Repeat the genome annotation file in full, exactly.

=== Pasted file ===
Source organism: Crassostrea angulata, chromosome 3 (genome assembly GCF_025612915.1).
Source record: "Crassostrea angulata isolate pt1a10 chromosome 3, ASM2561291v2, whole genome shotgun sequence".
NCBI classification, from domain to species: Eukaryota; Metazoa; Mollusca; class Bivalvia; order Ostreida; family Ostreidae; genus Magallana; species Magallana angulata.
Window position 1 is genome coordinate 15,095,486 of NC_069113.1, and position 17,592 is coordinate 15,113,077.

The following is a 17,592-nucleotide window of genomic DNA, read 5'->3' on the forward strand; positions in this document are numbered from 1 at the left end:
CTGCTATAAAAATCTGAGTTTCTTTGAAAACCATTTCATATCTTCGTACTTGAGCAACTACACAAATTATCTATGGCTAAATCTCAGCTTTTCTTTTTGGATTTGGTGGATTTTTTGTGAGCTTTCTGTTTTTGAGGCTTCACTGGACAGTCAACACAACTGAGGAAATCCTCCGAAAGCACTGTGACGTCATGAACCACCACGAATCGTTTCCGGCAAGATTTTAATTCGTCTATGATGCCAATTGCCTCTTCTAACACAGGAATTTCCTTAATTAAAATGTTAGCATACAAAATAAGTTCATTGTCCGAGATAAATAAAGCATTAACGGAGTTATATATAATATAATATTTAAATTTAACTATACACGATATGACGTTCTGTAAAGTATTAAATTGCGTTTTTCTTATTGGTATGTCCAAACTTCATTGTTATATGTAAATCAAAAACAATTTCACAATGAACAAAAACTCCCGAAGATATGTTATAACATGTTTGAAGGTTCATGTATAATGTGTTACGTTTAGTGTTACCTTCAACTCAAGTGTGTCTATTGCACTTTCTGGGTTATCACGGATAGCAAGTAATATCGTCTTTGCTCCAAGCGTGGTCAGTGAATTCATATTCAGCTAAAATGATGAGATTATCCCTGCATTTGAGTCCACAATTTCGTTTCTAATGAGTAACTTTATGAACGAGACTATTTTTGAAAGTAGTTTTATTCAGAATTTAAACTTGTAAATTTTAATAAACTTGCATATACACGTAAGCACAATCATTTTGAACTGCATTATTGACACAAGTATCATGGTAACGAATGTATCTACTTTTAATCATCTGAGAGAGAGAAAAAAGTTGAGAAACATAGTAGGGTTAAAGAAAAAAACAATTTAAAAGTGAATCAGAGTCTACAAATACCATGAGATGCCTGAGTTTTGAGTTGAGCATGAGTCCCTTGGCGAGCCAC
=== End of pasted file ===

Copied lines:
Source organism: Crassostrea angulata, chromosome 3 (genome assembly GCF_025612915.1).
Source record: "Crassostrea angulata isolate pt1a10 chromosome 3, ASM2561291v2, whole genome shotgun sequence".
NCBI classification, from domain to species: Eukaryota; Metazoa; Mollusca; class Bivalvia; order Ostreida; family Ostreidae; genus Magallana; species Magallana angulata.
Window position 1 is genome coordinate 15,095,486 of NC_069113.1, and position 17,592 is coordinate 15,113,077.

The following is a 17,592-nucleotide window of genomic DNA, read 5'->3' on the forward strand; positions in this document are numbered from 1 at the left end:
CTGCTATAAAAATCTGAGTTTCTTTGAAAACCATTTCATATCTTCGTACTTGAGCAACTACACAAATTATCTATGGCTAAATCTCAGCTTTTCTTTTTGGATTTGGTGGATTTTTTGTGAGCTTTCTGTTTTTGAGGCTTCACTGGACAGTCAACACAACTGAGGAAATCCTCCGAAAGCACTGTGACGTCATGAACCACCACGAATCGTTTCCGGCAAGATTTTAATTCGTCTATGATGCCAATTGCCTCTTCTAACACAGGAATTTCCTTAATTAAAATGTTAGCATACAAAATAAGTTCATTGTCCGAGATAAATAAAGCATTAACGGAGTTATATATAATATAATATTTAAATTTAACTATACACGATATGACGTTCTGTAAAGTATTAAATTGCGTTTTTCTTATTGGTATGTCCAAACTTCATTGTTATATGTAAATCAAAAACAATTTCACAATGAACAAAAACTCCCGAAGATATGTTATAACATGTTTGAAGGTTCATGTATAATGTGTTACGTTTAGTGTTACCTTCAACTCAAGTGTGTCTATTGCACTTTCTGGGTTATCACGGATAGCAAGTAATATCGTCTTTGCTCCAAGCGTGGTCAGTGAATTCATATTCAGCTAAAATGATGAGATTATCCCTGCATTTGAGTCCACAATTTCGTTTCTAATGAGTAACTTTATGAACGAGACTATTTTTGAAAGTAGTTTTATTCAGAATTTAAACTTGTAAATTTTAATAAACTTGCATATACACGTAAGCACAATCATTTTGAACTGCATTATTGACACAAGTATCATGGTAACGAATGTATCTACTTTTAATCATCTGAGAGAGAGAAAAAAGTTGAGAAACATAGTAGGGTTAAAGAAAAAAACAATTTAAAAGTGAATCAGAGTCTACAAATACCATGAGATGCCTGAGTTTTGAGTTGAGCATGAGTCCCTTGGCGAGCCAC